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Date:         Fri, 11 Oct 2002 19:08:04 -0400
Reply-To:     "Jeff A." <>
Sender:       "SPSSX(r) Discussion" <SPSSX-L@LISTSERV.UGA.EDU>
From:         "Jeff A." <>
Subject:      Honesty and Missing Income
Content-Type: text/plain; charset="us-ascii"; format=flowed

...not directly a spss question, but this is likely quite relevant to many here.

Is anyone aware of any research that would suggest what the relationship is between the refusal to provide household income on a survey and the overall honesty of the respondent or the accuracy of their survey answers?

We have some analyses where there is a good deal of missing income measures. When we simply delete these cases our effect sizes increase, but our other analyses do not seem indicative of any real interactions between income and other variables on the outcome. In other words, if we use alternative measures of socio-economic status, or impute income using different techniques, we are finding no interactions of income with our other variables. A few other findings seem to suggest that the individuals in this particular survey who refuse to give their income may simply be providing other responses less accurately also. wondering if there is any prior research that would support or refute our assumption. Maybe something in public opinion quarterly?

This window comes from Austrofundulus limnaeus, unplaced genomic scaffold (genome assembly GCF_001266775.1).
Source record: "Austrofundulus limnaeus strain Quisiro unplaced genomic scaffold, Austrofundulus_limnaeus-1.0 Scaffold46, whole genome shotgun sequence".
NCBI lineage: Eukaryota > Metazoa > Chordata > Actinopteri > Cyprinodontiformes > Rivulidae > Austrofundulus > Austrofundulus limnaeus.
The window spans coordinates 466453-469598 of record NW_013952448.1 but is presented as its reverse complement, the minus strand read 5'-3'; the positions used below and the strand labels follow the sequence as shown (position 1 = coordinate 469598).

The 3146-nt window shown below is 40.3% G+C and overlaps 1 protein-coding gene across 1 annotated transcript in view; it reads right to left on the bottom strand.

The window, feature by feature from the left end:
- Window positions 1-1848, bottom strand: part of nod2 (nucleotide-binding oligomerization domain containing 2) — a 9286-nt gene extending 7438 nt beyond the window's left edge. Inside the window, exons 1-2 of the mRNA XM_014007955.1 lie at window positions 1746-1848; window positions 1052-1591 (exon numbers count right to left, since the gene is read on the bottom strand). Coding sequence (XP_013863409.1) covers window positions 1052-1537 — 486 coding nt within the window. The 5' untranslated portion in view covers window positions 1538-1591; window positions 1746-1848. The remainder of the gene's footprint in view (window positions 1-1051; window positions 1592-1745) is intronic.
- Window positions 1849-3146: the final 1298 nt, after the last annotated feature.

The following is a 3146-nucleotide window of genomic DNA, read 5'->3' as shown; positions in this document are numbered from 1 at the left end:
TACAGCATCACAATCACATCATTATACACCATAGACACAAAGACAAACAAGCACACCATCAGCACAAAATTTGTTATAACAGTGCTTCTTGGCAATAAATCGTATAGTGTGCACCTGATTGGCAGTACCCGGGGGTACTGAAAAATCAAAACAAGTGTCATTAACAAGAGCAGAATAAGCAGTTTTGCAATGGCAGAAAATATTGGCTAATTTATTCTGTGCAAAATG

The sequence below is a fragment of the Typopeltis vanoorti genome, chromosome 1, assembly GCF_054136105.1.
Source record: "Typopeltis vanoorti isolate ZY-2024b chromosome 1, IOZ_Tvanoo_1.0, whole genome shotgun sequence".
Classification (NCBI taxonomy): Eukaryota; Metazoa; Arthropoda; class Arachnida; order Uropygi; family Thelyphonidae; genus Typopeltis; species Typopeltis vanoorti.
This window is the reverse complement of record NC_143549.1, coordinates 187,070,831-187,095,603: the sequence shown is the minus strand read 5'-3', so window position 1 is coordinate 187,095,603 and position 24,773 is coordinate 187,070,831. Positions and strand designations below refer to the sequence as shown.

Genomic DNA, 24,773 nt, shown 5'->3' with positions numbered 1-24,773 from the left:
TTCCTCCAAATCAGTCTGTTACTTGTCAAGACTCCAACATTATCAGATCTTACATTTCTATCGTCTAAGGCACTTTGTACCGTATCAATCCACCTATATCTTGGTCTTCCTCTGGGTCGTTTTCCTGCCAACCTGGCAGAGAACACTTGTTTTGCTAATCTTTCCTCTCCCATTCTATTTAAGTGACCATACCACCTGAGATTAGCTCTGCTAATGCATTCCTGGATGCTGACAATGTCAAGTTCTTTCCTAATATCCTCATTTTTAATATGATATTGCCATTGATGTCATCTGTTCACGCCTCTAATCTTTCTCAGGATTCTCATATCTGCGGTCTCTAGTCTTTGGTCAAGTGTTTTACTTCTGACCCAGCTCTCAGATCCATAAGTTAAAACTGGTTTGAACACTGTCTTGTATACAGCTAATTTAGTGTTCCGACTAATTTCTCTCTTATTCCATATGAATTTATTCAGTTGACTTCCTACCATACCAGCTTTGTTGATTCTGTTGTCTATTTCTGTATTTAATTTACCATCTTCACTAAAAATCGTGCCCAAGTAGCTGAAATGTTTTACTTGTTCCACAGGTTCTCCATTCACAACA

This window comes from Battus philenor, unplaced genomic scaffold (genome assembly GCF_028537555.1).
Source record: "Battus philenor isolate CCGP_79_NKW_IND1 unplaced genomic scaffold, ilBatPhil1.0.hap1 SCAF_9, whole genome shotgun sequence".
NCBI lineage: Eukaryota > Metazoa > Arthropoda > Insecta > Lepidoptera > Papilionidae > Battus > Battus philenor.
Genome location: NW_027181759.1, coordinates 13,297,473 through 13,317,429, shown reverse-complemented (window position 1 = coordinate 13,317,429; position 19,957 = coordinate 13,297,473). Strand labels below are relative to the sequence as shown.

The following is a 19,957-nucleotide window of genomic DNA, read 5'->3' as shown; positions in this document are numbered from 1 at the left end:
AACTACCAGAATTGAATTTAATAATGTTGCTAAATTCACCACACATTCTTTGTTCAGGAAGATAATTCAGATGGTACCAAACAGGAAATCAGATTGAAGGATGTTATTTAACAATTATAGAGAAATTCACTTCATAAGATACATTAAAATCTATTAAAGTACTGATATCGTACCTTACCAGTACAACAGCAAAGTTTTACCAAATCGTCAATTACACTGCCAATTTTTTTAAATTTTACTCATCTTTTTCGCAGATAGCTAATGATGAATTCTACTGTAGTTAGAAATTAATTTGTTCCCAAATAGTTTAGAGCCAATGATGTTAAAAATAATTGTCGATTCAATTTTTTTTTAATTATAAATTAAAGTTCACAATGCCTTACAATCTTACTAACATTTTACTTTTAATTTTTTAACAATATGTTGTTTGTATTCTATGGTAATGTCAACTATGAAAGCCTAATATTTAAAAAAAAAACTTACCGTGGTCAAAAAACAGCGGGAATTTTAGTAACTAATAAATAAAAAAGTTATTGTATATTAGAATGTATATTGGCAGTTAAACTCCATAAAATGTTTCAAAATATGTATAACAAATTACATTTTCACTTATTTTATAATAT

Thanks in advance.

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